Menu
Yahoo concerned that release of redacted FISA papers may mislead

Yahoo concerned that release of redacted FISA papers may mislead

The company had earlier asked the court to release certain documents to show it resisted NSA data collection

Yahoo has asked that it be allowed to review declassified documents of a secret court about a dispute over data collection between the Internet company and the government, as the release of the redacted documents could mislead the public.

The company had asked the Foreign Intelligence Surveillance Court in July to order the public release of a secret order in a 2008 surveillance dispute, as it would demonstrate that the Internet company "objected strenuously" to government directives.

Former National Security Agency contractor, Edward Snowden, disclosed through newspaper reports that Internet companies provided real-time access to content on their servers to the NSA under a surveillance program called Prism. The Internet companies denied the charge.

Most data requests are in the form of "gag orders," which prohibit the recipients of orders from discussing them in public.

Yahoo said in its filing that disclosure of the information of the 2008 dispute would show that it objected at every stage of the proceedings, but these objections were overruled and a stay denied.

The FISC court ruled in July that the government should do a "declassification review" of the court's memorandum of opinion in 2008 and legal briefs submitted by the parties, as it anticipates publishing its opinion in a redacted form.

In a filing made public on Tuesday, Yahoo has now asked the court for permission to review the government's submissions to "ensure that its redactions are well-founded and do not unintentionally create a risk that the documents will be misunderstood." Yahoo also want to review the documents to be able to object to any redactions that the court may also make.

Internet companies like Yahoo, Microsoft and Google are separately demanding that the court allow them to provide data to the public on the number of user data requests that they receive from the U.S. government under national security statutes such as the Foreign Intelligence Surveillance Act, in a bid to clear their names from Snowden's charges of bulk collection of data. The companies have been so far allowed to publish aggregate data of all U.S. law enforcement and national security requests.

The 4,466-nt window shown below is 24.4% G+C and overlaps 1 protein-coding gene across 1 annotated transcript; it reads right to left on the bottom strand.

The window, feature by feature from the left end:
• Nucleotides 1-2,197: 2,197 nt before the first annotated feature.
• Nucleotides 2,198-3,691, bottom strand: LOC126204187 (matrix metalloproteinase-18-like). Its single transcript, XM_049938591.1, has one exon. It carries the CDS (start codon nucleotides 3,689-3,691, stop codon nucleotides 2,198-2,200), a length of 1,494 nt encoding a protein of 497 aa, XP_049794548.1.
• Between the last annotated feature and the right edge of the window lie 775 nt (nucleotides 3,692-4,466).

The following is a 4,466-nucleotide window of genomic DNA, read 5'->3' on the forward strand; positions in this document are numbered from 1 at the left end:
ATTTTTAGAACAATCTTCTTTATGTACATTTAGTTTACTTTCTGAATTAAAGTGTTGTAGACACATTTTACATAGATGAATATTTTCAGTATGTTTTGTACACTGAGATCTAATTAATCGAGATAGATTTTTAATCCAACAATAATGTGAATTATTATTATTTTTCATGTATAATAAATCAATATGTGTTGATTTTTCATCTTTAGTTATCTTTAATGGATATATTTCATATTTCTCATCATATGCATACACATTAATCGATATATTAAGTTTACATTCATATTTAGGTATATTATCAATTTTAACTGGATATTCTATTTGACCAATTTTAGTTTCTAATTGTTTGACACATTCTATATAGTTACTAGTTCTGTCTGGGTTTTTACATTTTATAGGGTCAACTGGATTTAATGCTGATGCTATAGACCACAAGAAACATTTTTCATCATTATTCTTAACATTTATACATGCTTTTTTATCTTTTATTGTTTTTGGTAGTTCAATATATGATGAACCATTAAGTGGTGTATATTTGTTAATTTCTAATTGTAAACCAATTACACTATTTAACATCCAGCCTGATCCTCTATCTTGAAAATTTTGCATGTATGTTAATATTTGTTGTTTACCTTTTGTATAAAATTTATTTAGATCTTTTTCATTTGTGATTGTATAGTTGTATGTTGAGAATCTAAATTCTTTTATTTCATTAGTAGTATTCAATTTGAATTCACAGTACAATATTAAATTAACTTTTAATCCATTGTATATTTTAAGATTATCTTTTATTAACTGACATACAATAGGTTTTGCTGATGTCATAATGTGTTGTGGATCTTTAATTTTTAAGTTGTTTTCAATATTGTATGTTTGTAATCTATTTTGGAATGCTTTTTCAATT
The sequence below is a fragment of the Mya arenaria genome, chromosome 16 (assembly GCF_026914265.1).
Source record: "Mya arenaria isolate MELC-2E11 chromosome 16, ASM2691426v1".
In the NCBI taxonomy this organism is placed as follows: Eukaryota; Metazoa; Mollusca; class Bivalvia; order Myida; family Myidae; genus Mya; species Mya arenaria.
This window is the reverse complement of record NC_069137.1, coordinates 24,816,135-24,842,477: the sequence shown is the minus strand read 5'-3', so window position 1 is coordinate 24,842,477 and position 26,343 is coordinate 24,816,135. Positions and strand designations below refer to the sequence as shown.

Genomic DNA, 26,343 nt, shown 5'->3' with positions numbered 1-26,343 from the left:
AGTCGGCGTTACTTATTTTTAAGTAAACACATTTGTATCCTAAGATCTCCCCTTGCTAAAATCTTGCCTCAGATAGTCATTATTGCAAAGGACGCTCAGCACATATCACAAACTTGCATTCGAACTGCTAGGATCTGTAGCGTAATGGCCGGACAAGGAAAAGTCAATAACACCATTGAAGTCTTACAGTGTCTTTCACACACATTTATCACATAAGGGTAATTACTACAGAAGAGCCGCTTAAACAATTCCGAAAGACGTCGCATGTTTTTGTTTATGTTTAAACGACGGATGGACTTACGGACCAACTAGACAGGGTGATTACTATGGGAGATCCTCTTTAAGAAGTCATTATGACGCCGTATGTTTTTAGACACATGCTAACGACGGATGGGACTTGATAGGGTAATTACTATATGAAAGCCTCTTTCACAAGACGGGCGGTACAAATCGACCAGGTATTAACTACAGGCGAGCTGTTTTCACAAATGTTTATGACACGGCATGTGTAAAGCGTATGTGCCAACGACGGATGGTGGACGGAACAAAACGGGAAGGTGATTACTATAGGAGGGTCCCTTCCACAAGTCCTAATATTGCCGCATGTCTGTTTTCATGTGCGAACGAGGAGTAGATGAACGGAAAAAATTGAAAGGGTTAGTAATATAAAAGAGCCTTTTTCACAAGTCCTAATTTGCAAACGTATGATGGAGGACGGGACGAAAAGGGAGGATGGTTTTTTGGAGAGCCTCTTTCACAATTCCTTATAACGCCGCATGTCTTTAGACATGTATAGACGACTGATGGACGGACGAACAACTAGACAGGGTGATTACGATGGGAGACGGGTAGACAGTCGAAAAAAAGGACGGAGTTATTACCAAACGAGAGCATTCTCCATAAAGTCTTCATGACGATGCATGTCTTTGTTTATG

The U.S. government has decided to release data annually on its secret spy orders and the number of people affected by them, Director of National Intelligence James R. Clapper said in August, but the companies want to publish information on orders served to each one of them.

John Ribeiro covers outsourcing and general technology breaking news from India for The IDG News Service. Follow John on Twitter at @Johnribeiro. John's e-mail address is john_ribeiro@idg.com


Follow Us

Join the newsletter!

Or

Sign up to gain exclusive access to email subscriptions, event invitations, competitions, giveaways, and much more.

Membership is free, and your security and privacy remain protected. View our privacy policy before signing up.

Error: Please check your email address.

Tags governmentprivacyregulationinternetlegalYahooInternet-based applications and servicesInternet service providersForeign Intelligence Surveillance Court

Featured

Slideshows

EDGE 2018: Kiwis kick back with Super Rugby before NZ session

EDGE 2018: Kiwis kick back with Super Rugby before NZ session

New Zealanders kick-started EDGE 2018 with a bout of Super Rugby before a dedicated New Zealand session, in front of more than 50 partners, vendors and distributors on Hamilton Island.​

EDGE 2018: Kiwis kick back with Super Rugby before NZ session
EDGE 2018: Kiwis assess key customer priorities through NZ research

EDGE 2018: Kiwis assess key customer priorities through NZ research

EDGE 2018 kicked off with a dedicated New Zealand track, highlighting the key customer priorities across the local market, in association with Dell EMC. Delivered through EDGE Research - leveraging Kiwi data through Tech Research Asia - more than 50 partners, vendors and distributors combined during an interactive session to assess the changing spending patterns of the end-user and the subsequent impact to the channel.

EDGE 2018: Kiwis assess key customer priorities through NZ research
Show Comments